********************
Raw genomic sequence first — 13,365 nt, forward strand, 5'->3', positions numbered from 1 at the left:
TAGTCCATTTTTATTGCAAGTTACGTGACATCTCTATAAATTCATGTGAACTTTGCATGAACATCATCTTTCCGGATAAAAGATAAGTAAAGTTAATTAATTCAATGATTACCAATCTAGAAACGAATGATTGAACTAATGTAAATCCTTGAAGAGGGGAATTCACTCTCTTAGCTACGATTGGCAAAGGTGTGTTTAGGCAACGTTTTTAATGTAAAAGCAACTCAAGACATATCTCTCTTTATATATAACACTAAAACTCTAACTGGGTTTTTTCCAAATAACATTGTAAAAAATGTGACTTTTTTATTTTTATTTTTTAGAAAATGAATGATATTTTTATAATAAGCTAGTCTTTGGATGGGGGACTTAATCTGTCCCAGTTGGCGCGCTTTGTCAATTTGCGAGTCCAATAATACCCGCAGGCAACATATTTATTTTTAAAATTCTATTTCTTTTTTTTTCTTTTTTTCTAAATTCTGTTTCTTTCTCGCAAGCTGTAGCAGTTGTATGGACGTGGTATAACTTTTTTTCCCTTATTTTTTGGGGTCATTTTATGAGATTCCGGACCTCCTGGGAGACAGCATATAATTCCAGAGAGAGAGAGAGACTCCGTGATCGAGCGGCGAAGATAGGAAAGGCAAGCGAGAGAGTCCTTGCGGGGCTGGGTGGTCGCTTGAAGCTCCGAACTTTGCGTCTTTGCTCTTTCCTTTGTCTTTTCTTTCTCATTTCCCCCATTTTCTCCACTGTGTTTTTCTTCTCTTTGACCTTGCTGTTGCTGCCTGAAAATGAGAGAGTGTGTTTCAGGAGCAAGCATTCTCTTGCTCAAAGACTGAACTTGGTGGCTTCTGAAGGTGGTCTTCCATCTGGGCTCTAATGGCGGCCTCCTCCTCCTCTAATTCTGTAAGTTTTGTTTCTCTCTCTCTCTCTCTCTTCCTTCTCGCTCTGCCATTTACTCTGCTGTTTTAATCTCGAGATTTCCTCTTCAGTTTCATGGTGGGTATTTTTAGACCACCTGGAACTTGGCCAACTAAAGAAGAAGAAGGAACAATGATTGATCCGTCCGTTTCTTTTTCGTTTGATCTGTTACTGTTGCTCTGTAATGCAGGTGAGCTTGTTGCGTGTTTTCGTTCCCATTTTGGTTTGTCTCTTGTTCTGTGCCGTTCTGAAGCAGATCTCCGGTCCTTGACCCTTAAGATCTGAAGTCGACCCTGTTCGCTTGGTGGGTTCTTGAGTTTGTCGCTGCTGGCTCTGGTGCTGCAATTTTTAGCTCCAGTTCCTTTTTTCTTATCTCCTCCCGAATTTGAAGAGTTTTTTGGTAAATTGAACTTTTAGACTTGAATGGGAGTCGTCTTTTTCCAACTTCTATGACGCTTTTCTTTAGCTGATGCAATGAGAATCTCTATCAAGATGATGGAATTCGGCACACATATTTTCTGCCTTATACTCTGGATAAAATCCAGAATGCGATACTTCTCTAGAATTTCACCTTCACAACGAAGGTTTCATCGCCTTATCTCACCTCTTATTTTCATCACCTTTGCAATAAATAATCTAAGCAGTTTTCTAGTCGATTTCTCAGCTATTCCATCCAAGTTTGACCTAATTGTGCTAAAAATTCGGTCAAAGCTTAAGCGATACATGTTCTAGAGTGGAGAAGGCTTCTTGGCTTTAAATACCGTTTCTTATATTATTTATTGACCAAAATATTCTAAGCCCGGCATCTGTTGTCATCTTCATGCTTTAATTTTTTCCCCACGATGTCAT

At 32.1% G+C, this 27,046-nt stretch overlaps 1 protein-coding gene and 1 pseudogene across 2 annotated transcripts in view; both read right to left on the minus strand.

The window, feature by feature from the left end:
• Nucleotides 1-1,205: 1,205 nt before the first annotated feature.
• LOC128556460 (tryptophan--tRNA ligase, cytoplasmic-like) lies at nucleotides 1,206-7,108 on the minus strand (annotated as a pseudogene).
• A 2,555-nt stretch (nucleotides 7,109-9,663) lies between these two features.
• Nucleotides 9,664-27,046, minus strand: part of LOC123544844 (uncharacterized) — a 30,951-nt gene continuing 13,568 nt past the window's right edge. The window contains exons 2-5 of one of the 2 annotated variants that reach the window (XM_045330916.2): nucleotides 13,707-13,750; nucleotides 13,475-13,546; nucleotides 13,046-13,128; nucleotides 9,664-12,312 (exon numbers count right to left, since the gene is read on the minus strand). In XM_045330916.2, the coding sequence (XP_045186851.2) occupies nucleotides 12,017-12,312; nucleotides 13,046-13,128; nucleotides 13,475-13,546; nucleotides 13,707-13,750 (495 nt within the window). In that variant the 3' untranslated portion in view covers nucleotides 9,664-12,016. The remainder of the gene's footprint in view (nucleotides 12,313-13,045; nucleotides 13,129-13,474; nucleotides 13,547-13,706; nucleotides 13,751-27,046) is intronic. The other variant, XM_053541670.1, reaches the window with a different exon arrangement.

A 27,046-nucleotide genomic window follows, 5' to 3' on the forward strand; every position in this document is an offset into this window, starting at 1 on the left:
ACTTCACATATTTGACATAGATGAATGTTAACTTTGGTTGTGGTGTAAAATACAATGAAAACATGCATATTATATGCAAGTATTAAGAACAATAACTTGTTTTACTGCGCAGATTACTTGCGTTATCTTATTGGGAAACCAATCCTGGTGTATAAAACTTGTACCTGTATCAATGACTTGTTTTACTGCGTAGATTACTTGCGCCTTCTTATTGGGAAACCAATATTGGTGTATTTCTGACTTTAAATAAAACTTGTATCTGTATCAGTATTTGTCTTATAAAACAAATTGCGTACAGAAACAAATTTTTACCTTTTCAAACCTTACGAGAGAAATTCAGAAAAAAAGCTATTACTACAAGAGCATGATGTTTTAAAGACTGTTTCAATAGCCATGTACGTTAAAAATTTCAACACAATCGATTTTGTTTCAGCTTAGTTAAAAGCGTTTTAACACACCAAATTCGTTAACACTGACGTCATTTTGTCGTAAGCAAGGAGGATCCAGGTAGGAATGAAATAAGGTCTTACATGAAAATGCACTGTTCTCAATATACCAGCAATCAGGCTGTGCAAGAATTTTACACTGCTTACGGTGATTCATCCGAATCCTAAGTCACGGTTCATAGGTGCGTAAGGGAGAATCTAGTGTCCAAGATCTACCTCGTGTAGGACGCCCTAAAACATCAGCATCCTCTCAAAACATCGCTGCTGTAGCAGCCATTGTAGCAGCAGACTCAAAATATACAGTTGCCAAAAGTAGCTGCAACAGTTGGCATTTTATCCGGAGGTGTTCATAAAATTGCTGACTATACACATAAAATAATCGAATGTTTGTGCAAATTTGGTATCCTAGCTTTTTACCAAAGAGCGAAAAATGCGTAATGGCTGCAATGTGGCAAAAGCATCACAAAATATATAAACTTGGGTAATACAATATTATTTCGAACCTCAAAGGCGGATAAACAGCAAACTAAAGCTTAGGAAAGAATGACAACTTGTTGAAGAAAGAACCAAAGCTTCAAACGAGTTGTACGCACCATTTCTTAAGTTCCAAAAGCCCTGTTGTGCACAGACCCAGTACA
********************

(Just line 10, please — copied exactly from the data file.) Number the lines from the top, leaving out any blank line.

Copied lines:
ACTTCACATATTTGACATAGATGAATGTTAACTTTGGTTGTGGTGTAAAATACAATGAAAACATGCATATTATATGCAAGTATTAAGAACAATAACTTGTTTTACTGCGCAGATTACTTGCGTTATCTTATTGGGAAACCAATCCTGGTGTATAAAACTTGTACCTGTATCAATGACTTGTTTTACTGCGTAGATTACTTGCGCCTTCTTATTGGGAAACCAATATTGGTGTATTTCTGACTTTAAATAAAACTTGTATCTGTATCAGTATTTGTCTTATAAAACAAATTGCGTACAGAAACAAATTTTTACCTTTTCAAACCTTACGAGAGAAATTCAGAAAAAAAGCTATTACTACAAGAGCATGATGTTTTAAAGACTGTTTCAATAGCCATGTACGTTAAAAATTTCAACACAATCGATTTTGTTTCAGCTTAGTTAAAAGCGTTTTAACACACCAAATTCGTTAACACTGACGTCATTTTGTCGTAAGCAAGGAGGATCCAGGTAGGAATGAAATAAGGTCTTACATGAAAATGCACTGTTCTCAATATACCAGCAATCAGGCTGTGCAAGAATTTTACACTGCTTACGGTGATTCATCCGAATCCTAAGTCACGGTTCATAGGTGCGTAAGGGAGAATCTAGTGTCCAAGATCTACCTCGTGTAGGACGCCCTAAAACATCAGCATCCTCTCAAAACATCGCTGCTGTAGCAGCCATTGTAGCAGCAGACTCAAAATATACAGTTGCCAAAAGTAGCTGCAACAGTTGGCATTTTATCCGGAGGTGTTCATAAAATTGCTGACTATACACATAAAATAATCGAATGTTTGTGCAAATTTGGTATCCTAGCTTTTTACCAAAGAGCGAAAAATGCGTAATGGCTGCAATGTGGCAAAAGCATCACAAAATATATAAACTTGGGTAATACAATATTATTTCGAACCTCAAAGGCGGATAAACAGCAAACTAAAGCTTAGGAAAGAATGACAACTTGTTGAAGAAAGAACCAAAGCTTCAAACGAGTTGTACGCACCATTTCTTAAGTTCCAAAAGCCCTGTTGTGCACAGACCCAGTACA